Key question: What criteria would an author, a production person, an administrator, or a member of one of your audiences use to find this particular object?

  • An author may want to locate all objects she created in May of 2003, on the subject Server API.
  • Your marketing folks may want to make sure that you grab and display any objects that have a top priority for a group known as Purchasing Agents.
  • Your production person may need to pull up all JPGs posted in the last hour, to see what is going wrong in production.
  • Your users may want to find all info about the Propeller B Product issued in the last month.

Here are a number of attributes:

Unique attribute of an object

  • ID (unique identifier for this instance of the object class)


  • Creation date
  • Modification date
  • Conversion due date
  • Editing due date
  • Metadata due date
  • Localization due date
  • Legal review due date
  • Approval date
  • Production due date
  • Publish date
  • Expiration date

Staff Attributes of an Object

  • Author(s)
  • Vendor (if any)
  • Owner
  • Editor
  • Approver
  • Bio or credit

Administrative Attributes of an Object

  • Status
  • Version Number
  • Number of versions
  • Size
  • Conversion types needed
  • Rights and permissions
  • Attribution Required?
  • Format
  • Source (of an image, for example)
  • Related elements (pointers to their IDs)

Audience Attributes of an Object

  • Audience Niches
  • Privileges (who can see this)
  • Personal Priority
  • Business rules that apply
  • Work role (job category of people who may need this object)
  • Tasks (actions that involve the information in this object)

Search Attributes of an Object

  • Subject Matter
  • Product line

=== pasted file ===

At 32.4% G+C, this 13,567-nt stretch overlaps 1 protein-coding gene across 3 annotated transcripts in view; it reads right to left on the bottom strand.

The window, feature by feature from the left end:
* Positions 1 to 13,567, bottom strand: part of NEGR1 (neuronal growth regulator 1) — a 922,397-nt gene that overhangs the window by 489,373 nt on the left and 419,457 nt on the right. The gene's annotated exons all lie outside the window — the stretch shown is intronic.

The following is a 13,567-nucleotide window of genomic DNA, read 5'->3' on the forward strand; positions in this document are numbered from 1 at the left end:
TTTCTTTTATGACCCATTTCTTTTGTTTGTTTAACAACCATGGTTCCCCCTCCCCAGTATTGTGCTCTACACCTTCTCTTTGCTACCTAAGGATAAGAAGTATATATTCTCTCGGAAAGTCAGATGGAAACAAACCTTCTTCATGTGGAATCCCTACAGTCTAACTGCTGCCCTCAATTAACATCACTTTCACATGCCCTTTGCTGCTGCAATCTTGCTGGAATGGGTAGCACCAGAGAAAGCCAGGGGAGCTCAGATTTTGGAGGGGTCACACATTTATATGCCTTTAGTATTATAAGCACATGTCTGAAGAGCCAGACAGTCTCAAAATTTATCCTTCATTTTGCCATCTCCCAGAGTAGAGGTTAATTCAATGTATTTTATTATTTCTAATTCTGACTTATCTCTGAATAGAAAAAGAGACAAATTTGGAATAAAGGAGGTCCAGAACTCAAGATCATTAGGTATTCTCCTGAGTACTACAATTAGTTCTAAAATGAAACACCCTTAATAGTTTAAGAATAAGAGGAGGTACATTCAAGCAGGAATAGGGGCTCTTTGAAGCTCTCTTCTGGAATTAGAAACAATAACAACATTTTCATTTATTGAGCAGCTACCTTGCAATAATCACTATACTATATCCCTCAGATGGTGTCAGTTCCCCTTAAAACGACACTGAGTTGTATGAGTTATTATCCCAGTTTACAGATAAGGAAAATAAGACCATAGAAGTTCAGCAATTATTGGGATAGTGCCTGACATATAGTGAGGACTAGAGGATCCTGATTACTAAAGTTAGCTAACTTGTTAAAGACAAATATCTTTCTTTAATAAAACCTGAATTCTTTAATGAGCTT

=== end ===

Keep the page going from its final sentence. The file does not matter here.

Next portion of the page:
• Product ID
  • Product internal cost
  • Pricing scheme (by customer type)
  • Solution or bundle
  • Knowledge Domains
  • Keywords
  • Description
  • Title

Planning values

You must set some standards for the values you will accept for each attribute.

Once defined in your Document Type Definition or Schema, an attribute can only have the type of values you specify there. You may set constraints like these:

Constraints checked by XML parsers

  • The value can be any form of text using any characters in the encoding you use (Ascii, Unicode 8, Unicode 16).
  • Enumerated values (a list of acceptable values, so that authors and editors can pick a value from the list)
  • A unique identifier (a code)
  • A pointer to another object, using that object's ID
  • Pointers to multiple objects, using their IDs
  • A number, or several numbers separated by white spaces
  • The name of a pre-defined entity, such as a reference to a special character, a chunk of boilerplate, or an external file. Or several entities.
  • A notation of file format, such as jpg, bmp, gif.

Constraints subject to software verification

  • Dates (accurate, four-digit years, in sequence)
  • Times (accurate format, within parameters)
  • Boolean values (true or false)
  • Binary Large Object (BLOB), such as an image (rare)
  • Value lists (based only on values in some field in a database, or a predefined list, or open to addition and modification)
  • Compound values (made up of two other values, to create a unique identifier for the object)

Problems with metadata

To get the benefits of metadata, it must be

  • Complete (no object is lacking the metadata)